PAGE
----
Powdered, Instant, Freeze-dried and Dehydrated
Even if you are just car camping, you will want to take advantage of the the many powdered extras, such as freeze-dried coffee, instant soup, hot apple cider, hot chocolate mix, instant oatmeal or hot tapioca.
Cooking On a Campfire
Unfortunately, many of the most scenic areas lack an abundant supply of hardwoods, but if your backcountry camping voyage or road trip takes you to some of the great stretches of hardwood forest, there is not better activity than building a large bed of coals and grilling fresh meat or filling a cast iron skillet with bacon and eggs. Don't forget the Dutch oven either.
Cooking with Gas
Gas stoves save firewood and are often mandatory for those camping in environmentally sensitive areas. Roadside campers might bring along a large stove, while backpackers might be required to carry a lightweight device that runs on white gas.
Wild and Fresh
Wild berries or fresh fish are a great way to supplement a camper's diet. Such fruits as blueberries, blackberries, wild plums or box grapes can be washed and eaten fresh or added to biscuit mix to make a hot dish. Freshly cooked fish is a great options for canoe campers.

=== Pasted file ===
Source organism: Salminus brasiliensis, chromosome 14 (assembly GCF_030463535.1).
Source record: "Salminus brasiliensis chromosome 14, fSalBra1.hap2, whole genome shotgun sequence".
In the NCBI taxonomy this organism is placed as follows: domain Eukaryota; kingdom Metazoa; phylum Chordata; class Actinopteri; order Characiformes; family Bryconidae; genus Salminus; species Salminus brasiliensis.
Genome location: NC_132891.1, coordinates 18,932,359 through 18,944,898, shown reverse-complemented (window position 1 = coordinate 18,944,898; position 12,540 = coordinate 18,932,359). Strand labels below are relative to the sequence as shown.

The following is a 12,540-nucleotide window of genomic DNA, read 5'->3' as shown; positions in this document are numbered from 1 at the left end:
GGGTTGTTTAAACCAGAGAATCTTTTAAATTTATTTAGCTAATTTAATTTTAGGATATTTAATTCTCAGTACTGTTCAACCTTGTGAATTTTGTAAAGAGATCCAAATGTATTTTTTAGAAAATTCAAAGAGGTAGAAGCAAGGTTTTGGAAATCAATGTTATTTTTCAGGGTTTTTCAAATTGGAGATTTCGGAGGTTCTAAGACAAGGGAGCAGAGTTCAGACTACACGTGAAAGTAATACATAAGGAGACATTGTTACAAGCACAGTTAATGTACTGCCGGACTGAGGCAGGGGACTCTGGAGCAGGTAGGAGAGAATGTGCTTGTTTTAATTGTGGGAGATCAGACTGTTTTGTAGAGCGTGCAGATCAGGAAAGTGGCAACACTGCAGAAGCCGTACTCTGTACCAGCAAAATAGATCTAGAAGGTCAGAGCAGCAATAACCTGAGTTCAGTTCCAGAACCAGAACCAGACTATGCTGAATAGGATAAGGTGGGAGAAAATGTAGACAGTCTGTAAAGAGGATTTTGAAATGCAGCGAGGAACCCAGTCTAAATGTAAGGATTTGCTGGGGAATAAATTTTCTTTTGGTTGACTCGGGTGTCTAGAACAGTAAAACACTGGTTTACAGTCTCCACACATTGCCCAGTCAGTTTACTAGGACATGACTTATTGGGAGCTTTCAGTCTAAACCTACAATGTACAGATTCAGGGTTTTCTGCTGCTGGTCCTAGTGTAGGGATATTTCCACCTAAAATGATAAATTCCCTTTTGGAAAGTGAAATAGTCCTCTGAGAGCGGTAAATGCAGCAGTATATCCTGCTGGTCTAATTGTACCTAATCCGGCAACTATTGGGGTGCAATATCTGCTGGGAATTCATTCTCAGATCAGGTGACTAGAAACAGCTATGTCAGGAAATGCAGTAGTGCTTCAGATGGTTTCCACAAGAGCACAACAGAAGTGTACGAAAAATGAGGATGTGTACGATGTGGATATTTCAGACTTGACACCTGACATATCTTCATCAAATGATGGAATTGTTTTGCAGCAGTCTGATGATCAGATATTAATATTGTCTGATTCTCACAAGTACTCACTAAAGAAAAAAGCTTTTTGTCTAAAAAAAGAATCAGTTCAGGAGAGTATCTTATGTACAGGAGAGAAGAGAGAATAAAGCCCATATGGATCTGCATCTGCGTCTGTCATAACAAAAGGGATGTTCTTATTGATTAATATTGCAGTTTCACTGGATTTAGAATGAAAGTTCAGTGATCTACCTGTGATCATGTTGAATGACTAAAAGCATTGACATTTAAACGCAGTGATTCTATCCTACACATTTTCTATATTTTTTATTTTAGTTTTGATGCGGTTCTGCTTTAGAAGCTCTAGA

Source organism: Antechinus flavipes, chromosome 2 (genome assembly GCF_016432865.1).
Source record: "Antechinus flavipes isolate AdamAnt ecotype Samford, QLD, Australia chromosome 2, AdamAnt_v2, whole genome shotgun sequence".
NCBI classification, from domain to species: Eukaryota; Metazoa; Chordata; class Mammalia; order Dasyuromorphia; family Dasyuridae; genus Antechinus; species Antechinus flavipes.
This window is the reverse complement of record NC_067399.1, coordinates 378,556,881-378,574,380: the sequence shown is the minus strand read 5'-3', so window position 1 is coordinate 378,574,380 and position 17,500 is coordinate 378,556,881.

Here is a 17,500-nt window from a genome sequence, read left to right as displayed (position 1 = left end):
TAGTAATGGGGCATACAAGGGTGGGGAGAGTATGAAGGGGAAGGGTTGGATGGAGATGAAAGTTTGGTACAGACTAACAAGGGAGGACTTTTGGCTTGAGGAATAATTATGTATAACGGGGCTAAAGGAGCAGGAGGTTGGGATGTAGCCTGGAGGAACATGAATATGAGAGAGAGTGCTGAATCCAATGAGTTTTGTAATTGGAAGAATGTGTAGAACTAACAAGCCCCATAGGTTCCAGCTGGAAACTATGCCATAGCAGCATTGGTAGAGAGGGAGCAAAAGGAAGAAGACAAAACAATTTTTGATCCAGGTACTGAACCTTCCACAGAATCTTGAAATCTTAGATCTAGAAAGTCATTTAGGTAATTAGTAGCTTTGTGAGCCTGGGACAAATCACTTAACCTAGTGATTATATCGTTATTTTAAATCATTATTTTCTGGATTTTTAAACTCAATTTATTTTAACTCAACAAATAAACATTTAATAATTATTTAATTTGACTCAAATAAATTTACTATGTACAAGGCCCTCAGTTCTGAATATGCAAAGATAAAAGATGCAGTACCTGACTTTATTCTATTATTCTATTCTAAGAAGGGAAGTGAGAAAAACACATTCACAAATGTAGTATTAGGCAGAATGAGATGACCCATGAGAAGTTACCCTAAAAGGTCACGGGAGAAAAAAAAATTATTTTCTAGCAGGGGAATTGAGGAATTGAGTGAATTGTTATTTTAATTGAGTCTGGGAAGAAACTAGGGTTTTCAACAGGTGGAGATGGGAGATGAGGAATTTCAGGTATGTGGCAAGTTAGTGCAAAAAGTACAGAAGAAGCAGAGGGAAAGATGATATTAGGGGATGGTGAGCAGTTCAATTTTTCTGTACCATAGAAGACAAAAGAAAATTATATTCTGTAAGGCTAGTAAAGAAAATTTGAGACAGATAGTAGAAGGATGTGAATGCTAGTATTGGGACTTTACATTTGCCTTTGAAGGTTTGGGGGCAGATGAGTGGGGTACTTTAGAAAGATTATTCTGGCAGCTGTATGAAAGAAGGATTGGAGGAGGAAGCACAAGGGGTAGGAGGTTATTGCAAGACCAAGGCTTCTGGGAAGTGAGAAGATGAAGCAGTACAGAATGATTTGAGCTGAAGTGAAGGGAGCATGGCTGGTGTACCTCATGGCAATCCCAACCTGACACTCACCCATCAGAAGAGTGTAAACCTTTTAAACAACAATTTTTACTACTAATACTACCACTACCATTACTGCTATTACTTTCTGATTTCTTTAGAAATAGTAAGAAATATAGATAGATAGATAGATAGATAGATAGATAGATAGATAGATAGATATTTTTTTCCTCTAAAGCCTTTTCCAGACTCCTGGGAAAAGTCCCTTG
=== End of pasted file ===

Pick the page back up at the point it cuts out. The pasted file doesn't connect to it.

Many campers, especially those heading into the backcountry, may want to consider lightweight freeze-dried, already prepared meals. These items are sold by various outdoor outfitter and are designed to combine the high-tech freeze-dry process with some delectable culinary choices. Just add boiling water and let stand.
Article Written By Henri Bauholz
Henri Bauholz is a professional writer covering a variety of topics, including hiking, camping, foreign travel and nature. He has written travel articles for several online publications and his travels have taken him all over the world, from Mexico to Latin America and across the Atlantic to Europe.